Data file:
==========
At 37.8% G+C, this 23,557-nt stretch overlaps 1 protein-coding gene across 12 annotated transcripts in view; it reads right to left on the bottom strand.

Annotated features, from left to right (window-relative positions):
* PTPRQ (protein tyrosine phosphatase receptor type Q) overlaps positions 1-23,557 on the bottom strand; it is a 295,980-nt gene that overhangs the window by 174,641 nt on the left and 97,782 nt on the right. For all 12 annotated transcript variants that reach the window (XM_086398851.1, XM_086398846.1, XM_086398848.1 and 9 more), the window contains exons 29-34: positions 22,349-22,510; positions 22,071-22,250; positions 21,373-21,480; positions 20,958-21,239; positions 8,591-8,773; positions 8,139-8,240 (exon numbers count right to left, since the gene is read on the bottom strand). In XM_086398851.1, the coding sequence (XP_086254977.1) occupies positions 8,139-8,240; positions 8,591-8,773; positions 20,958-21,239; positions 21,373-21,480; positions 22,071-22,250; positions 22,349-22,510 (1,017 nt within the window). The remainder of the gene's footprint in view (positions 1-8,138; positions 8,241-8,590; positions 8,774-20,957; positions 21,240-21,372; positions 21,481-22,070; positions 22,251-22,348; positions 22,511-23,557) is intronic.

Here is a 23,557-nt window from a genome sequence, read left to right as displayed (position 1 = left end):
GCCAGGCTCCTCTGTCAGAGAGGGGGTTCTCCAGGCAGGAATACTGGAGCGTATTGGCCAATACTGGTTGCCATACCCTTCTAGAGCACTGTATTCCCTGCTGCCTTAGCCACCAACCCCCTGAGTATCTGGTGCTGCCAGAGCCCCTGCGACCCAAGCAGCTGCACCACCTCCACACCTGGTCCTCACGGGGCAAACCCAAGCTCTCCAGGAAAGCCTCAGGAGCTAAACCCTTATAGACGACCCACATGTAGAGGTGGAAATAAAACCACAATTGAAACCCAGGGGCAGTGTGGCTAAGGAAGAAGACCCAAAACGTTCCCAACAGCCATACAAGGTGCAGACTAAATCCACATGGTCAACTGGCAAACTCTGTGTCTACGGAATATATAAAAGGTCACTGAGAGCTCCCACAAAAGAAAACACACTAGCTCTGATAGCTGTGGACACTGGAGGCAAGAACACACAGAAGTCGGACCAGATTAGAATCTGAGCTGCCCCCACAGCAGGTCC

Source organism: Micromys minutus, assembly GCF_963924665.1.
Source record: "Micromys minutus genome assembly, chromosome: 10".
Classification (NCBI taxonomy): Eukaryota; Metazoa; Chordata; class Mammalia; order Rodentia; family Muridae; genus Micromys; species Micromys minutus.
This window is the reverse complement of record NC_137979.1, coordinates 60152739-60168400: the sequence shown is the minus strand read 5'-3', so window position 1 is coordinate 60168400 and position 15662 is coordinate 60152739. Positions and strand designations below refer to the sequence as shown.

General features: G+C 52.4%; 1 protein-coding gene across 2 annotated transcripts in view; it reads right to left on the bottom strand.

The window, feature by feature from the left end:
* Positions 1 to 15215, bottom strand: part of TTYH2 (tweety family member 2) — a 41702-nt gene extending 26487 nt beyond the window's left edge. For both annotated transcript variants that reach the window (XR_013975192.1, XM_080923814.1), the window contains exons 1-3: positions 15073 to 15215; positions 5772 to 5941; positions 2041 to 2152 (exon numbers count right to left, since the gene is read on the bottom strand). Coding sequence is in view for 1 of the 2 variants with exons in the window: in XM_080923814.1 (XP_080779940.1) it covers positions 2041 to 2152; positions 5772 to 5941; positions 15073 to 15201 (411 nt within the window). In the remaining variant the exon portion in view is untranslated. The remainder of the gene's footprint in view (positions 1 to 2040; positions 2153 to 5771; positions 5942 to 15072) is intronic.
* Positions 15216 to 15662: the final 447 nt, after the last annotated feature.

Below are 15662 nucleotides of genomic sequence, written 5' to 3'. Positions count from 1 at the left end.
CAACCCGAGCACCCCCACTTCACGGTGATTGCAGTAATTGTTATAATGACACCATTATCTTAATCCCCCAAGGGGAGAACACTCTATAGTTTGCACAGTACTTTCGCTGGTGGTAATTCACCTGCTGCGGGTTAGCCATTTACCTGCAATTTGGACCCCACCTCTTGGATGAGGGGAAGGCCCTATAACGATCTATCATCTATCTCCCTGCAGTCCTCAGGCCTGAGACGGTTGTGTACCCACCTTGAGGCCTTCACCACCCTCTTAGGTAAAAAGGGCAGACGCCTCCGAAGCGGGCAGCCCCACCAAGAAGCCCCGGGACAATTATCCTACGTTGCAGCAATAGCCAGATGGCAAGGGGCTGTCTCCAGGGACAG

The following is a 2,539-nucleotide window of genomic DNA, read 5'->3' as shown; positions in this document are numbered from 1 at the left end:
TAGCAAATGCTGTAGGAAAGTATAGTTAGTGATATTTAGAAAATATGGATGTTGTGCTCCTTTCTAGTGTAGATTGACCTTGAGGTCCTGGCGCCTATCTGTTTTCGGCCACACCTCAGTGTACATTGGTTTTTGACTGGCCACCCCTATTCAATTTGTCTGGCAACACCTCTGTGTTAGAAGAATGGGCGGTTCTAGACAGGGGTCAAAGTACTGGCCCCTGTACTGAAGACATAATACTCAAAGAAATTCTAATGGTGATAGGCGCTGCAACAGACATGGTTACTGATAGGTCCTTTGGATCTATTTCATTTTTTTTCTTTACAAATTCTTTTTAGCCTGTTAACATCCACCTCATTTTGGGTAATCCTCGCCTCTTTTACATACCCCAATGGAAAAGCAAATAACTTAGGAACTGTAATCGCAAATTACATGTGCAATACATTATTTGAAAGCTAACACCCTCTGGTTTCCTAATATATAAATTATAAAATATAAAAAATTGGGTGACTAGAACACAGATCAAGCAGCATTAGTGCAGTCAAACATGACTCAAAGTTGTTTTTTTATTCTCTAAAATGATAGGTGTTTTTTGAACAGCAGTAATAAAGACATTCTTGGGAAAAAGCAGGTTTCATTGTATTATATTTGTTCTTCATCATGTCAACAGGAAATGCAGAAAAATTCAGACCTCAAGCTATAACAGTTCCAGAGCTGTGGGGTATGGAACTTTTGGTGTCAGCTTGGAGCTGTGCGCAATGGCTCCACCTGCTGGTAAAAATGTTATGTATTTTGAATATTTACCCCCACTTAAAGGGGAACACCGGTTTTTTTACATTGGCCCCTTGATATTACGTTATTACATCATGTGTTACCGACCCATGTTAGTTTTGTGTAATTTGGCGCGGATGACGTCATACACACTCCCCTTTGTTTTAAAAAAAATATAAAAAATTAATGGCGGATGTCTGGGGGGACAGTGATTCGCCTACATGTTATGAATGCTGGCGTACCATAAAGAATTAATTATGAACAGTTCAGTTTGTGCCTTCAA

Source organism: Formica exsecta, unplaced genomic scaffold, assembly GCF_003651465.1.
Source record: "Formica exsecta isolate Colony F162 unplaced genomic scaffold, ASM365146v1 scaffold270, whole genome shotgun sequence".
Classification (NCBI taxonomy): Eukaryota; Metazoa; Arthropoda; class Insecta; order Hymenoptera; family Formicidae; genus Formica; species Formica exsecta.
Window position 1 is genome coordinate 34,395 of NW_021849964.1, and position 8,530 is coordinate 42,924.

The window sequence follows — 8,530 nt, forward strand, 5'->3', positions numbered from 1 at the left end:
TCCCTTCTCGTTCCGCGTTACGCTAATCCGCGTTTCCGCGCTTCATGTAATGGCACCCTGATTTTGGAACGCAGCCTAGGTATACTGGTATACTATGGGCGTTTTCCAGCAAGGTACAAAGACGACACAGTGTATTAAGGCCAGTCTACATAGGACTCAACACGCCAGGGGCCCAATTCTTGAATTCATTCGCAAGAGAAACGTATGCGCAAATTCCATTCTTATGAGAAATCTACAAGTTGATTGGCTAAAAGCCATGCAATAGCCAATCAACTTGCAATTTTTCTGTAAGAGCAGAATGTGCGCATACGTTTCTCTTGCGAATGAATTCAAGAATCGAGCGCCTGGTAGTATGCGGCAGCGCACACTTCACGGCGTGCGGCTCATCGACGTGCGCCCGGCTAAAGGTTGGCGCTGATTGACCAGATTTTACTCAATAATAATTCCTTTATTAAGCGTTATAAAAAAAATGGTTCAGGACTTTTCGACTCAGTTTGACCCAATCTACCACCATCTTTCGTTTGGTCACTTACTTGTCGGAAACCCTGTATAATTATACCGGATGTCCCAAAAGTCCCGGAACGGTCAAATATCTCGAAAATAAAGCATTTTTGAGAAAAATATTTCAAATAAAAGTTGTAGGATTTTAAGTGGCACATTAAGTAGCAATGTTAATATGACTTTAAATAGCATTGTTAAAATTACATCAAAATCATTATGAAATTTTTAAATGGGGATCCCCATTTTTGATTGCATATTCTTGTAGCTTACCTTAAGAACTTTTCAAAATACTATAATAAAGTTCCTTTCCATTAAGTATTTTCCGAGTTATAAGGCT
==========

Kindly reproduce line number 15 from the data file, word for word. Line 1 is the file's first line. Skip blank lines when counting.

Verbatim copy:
CAACCCGAGCACCCCCACTTCACGGTGATTGCAGTAATTGTTATAATGACACCATTATCTTAATCCCCCAAGGGGAGAACACTCTATAGTTTGCACAGTACTTTCGCTGGTGGTAATTCACCTGCTGCGGGTTAGCCATTTACCTGCAATTTGGACCCCACCTCTTGGATGAGGGGAAGGCCCTATAACGATCTATCATCTATCTCCCTGCAGTCCTCAGGCCTGAGACGGTTGTGTACCCACCTTGAGGCCTTCACCACCCTCTTAGGTAAAAAGGGCAGACGCCTCCGAAGCGGGCAGCCCCACCAAGAAGCCCCGGGACAATTATCCTACGTTGCAGCAATAGCCAGATGGCAAGGGGCTGTCTCCAGGGACAG